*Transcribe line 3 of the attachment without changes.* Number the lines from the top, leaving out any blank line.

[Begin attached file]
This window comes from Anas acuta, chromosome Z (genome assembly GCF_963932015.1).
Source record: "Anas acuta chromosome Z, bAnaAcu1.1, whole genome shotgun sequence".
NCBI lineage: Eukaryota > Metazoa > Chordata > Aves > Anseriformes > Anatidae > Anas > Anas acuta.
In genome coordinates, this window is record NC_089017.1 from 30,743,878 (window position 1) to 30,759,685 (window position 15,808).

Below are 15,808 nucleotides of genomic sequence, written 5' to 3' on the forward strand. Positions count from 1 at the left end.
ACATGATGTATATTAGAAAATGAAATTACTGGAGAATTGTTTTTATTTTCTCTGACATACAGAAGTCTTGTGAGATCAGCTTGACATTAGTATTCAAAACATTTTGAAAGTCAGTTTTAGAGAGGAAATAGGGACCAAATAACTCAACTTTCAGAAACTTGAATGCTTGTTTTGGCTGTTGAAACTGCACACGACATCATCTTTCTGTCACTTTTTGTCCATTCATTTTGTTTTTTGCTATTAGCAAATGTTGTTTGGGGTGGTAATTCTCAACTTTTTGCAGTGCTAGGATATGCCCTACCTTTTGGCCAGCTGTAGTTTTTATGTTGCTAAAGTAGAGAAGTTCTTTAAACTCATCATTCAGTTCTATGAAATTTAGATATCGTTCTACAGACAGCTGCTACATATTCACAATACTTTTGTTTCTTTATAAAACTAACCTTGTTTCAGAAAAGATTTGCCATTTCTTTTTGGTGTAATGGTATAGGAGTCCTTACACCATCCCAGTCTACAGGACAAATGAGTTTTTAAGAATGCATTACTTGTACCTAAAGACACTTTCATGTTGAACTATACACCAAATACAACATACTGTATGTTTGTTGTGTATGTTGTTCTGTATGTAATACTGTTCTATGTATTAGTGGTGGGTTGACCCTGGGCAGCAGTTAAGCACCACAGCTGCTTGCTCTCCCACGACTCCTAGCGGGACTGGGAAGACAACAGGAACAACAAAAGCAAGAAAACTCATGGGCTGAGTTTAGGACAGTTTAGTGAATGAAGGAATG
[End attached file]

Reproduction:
NCBI lineage: Eukaryota > Metazoa > Chordata > Aves > Anseriformes > Anatidae > Anas > Anas acuta.